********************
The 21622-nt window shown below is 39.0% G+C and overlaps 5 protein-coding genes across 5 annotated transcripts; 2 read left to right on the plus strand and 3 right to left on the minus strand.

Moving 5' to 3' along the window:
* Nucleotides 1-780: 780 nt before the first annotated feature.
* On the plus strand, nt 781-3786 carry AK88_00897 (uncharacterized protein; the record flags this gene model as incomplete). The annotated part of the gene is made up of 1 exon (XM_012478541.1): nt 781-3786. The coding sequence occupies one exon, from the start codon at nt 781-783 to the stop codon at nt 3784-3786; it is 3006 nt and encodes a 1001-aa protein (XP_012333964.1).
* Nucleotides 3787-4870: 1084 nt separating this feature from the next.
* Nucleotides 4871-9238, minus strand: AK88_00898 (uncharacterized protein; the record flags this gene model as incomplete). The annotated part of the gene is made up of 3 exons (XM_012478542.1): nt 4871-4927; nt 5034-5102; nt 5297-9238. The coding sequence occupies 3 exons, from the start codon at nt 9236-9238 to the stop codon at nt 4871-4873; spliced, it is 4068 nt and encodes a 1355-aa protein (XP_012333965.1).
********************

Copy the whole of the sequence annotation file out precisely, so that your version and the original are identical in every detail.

The 21622-nt window shown below is 39.0% G+C and overlaps 5 protein-coding genes across 5 annotated transcripts; 2 read left to right on the plus strand and 3 right to left on the minus strand.

Moving 5' to 3' along the window:
* Nucleotides 1-780: 780 nt before the first annotated feature.
* On the plus strand, nt 781-3786 carry AK88_00897 (uncharacterized protein; the record flags this gene model as incomplete). The annotated part of the gene is made up of 1 exon (XM_012478541.1): nt 781-3786. The coding sequence occupies one exon, from the start codon at nt 781-783 to the stop codon at nt 3784-3786; it is 3006 nt and encodes a 1001-aa protein (XP_012333964.1).
* Nucleotides 3787-4870: 1084 nt separating this feature from the next.
* Nucleotides 4871-9238, minus strand: AK88_00898 (uncharacterized protein; the record flags this gene model as incomplete). The annotated part of the gene is made up of 3 exons (XM_012478542.1): nt 4871-4927; nt 5034-5102; nt 5297-9238. The coding sequence occupies 3 exons, from the start codon at nt 9236-9238 to the stop codon at nt 4871-4873; spliced, it is 4068 nt and encodes a 1355-aa protein (XP_012333965.1).